Tuesday November 24th


Dow futures rise 300 points as Trump administration begins transition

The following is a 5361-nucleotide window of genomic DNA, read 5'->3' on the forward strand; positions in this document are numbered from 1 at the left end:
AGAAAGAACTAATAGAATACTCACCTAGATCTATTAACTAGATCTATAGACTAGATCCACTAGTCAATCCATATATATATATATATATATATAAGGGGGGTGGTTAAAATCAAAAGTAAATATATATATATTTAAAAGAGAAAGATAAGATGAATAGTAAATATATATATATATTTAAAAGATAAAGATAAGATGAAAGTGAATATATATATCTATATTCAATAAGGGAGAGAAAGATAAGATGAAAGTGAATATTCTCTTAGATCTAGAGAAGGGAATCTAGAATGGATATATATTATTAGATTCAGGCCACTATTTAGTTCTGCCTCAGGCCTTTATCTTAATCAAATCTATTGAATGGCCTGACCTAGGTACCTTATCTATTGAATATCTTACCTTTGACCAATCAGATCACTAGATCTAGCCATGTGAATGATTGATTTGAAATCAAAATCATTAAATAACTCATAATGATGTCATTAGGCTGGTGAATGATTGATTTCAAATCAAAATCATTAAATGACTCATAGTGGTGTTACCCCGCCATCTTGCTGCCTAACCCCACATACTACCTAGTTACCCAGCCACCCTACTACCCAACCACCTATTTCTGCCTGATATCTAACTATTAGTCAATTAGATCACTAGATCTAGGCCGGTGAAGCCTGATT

U.S. stock index futures climbed early Tuesday in relief over the Trump administration’s move to begin the transition process. Futures on the Dow Jones Industrial Average rose 308 points, or 1%. S&P 500 futures gained 0.8% and Nasdaq 100 futures added 0.3%. The move higher in futures came after General Services Administration chief Emily Murphy told President-elect Joe Biden that the Trump administration is making federal resources available for his transition into office. Trump tweeted that he approved of the move, but said he will “keep up the good fight” even as his reelection campaign has so far failed to win any legal victories that would invalidate votes for Biden. Stocks kicked off the Thanksgiving week on a high note on Monday as investors piled into reopening trades amid vaccine optimism. The Dow rose more than 300 points for its best day in a week, while the S&P 500 climbed 0.6%. The tech-heavy Nasdaq Composite underperformed with just a 0.2% gain. The small-cap Russell 2000 jumped 1.9% to another record high amid the rotation into beaten-down companies. Investors cheered more promising developments on the Covid-19 vaccine front. AstraZeneca said interim analysis showed its vaccine has an average efficacy of 70%, following strong results from Pfizer-BioNTech and Moderna. Major averages hit their session highs after news broke that Joe Biden will nominate former Federal Reserve Chair Janet Yellen to be Treasury Secretary. Many view Yellen as a market-friendly pick considering that she oversaw a long economic expansion with historically low-interest rates and she’s likely to push for further fiscal stimulus. “I think this is a strong sign that Biden will be focused on rebuilding the economy vs. pursuing aggressive regulatory policy,” said Ed Mills, Washington policy analyst at Raymond James. “She will be an effective voice of more fiscal support vs. someone who was seen as a partisan ... I would say that is a positive development for the market, but more importantly for the economy as a whole.” Still, investors weighed vaccine news against a resurgence in new coronavirus cases, which prompted some Wall Street firms including Goldman Sachs and JPMorgan to lower their near-term economic outlook. The U.S. continues to notch record Covid-19 infections, with the national seven-day average of daily new cases hitting 170,855 on Sunday, according to a CNBC analysis of Johns Hopkins University data. Investors will monitor a slew of earnings from retailers ahead of the holiday season, including Best Buy and Dick’s Sporting Goods before the bell as well as Gap and Nordstrom after the close Tuesday. U.S. markets will be closed for the Thanksgiving holiday on Thursday and will have a short session on Friday. Stocks in Japan led gains among Asia-Pacific markets on Tuesday as investors in the region reacted to more positive coronavirus vaccine news, as well as U.S. President-elect Joe Biden’s choice of former Federal Reserve Chair Janet Yellen as Treasury secretary. The Nikkei 225 jumped 2.5% to close at 26,165.59 while the Topix index advanced 2.03% on the day to 1,762.40. Markets in Japan were closed on Monday for a holiday. South Korea’s Kospi rose 0.58% to finish its trading day at 2,617.76. In Australia, the S&P/ASX 200 closed 1.26% higher at 6,644.10. Mainland Chinese markets, on the other hand, were lower on the day: the Shanghai composite dipped 0.34% to about 3,402.82 while the Shenzhen component declined 0.378% to around 13,902.54. Hong Kong’s Hang Seng index ended its trading day 0.39% higher at 26,588.20. Brent crude prices hit their highest levels since March as news of a third promising coronavirus vaccine candidate spurred hopes of a quicker recovery in oil demand, while U.S. President-elect Joe Biden received the go-ahead to begin his leadership transition. Brent crude futures rose 31 cents, or 0.7%, to $46.39 a barrel, while U.S. West Texas Intermediate crude added 41 cents, or 0.95%, to $43.45 a barrel. Gold slid to a four-month low on Tuesday, extending a sharp slide from the previous session, as optimism over the development of COVID-19 vaccines drove investors to riskier assets. Spot gold was down 0.7% at $1,823.58 per ounce, having earlier slid to its lowest since July 21 at $1,820.45. It slumped as much as 2.2% on Monday. U.S. gold futures dipped 0.9% to $1,820.60.